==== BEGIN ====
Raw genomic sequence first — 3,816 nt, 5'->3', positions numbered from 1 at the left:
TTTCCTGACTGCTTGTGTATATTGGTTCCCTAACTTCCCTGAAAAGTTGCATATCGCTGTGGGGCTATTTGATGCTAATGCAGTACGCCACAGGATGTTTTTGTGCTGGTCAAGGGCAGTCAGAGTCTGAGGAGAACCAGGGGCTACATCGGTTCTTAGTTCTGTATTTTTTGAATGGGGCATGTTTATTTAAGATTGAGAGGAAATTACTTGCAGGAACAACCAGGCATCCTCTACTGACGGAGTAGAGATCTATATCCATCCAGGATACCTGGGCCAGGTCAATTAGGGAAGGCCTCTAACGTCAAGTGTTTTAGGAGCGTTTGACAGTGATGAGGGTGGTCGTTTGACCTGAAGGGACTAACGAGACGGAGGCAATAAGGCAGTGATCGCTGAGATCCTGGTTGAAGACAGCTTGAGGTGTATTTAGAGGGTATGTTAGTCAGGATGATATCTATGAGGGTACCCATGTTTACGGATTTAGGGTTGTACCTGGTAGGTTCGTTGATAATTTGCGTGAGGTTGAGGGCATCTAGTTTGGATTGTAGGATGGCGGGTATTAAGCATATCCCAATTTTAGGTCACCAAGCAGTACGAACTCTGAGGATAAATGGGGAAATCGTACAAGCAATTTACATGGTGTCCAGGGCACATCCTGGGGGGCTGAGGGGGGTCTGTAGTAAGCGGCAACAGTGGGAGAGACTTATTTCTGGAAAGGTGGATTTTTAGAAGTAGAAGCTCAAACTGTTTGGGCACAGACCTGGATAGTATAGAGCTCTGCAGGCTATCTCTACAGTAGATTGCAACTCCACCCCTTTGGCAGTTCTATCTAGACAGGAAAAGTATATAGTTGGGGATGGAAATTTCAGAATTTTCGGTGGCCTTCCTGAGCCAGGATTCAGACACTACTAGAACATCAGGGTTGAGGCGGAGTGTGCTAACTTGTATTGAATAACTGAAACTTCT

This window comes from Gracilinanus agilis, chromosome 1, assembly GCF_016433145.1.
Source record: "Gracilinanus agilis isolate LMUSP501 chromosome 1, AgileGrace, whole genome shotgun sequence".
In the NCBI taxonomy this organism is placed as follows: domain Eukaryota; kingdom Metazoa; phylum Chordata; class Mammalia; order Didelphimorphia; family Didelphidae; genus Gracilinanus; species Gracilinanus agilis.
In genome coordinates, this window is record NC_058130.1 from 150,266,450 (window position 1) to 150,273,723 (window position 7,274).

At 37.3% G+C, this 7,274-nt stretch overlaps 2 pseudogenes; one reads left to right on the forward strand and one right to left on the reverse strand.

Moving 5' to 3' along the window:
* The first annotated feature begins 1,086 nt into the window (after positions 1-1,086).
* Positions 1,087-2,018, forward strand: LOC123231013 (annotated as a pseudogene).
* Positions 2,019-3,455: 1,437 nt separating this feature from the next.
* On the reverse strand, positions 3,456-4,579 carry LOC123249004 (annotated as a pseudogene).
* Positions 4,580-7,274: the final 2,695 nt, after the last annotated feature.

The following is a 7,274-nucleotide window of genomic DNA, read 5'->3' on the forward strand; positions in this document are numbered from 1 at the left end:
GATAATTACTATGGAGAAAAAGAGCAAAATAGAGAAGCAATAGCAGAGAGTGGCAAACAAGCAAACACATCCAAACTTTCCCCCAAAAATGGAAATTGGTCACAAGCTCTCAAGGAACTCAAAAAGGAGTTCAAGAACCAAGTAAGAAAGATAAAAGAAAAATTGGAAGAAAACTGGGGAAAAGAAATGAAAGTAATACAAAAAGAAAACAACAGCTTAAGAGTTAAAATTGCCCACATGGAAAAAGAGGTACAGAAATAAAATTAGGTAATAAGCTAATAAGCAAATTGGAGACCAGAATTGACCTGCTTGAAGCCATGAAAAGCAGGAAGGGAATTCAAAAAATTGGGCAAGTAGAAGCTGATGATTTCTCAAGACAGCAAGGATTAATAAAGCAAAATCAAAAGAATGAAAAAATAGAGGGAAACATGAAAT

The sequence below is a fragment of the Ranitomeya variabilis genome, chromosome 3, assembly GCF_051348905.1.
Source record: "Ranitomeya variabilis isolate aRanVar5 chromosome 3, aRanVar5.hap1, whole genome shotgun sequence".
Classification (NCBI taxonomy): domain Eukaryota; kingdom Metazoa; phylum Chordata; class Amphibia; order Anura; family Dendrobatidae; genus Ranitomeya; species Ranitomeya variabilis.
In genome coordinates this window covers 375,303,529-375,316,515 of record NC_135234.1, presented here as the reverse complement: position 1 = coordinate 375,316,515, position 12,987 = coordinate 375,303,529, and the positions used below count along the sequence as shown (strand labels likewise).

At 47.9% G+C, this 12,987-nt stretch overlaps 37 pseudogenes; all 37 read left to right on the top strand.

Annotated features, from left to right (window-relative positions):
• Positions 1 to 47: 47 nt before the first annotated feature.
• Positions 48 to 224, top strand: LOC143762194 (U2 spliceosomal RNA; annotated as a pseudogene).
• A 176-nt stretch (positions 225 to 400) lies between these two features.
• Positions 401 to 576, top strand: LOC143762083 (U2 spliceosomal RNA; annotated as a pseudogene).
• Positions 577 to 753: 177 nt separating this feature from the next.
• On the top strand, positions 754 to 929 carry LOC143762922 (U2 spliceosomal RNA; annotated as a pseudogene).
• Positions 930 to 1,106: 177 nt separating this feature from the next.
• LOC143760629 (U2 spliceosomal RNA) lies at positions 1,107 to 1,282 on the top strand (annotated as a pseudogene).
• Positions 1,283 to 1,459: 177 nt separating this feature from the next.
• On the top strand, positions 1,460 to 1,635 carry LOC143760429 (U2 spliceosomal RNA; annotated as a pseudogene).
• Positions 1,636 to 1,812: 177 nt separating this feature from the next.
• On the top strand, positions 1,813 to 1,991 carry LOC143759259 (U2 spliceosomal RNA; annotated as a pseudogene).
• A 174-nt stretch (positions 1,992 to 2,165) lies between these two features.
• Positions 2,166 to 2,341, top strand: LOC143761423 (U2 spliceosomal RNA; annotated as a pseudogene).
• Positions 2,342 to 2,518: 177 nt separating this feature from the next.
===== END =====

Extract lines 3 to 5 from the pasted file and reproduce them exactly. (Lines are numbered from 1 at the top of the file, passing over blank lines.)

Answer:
This window comes from Gracilinanus agilis, chromosome 1, assembly GCF_016433145.1.
Source record: "Gracilinanus agilis isolate LMUSP501 chromosome 1, AgileGrace, whole genome shotgun sequence".
In the NCBI taxonomy this organism is placed as follows: domain Eukaryota; kingdom Metazoa; phylum Chordata; class Mammalia; order Didelphimorphia; family Didelphidae; genus Gracilinanus; species Gracilinanus agilis.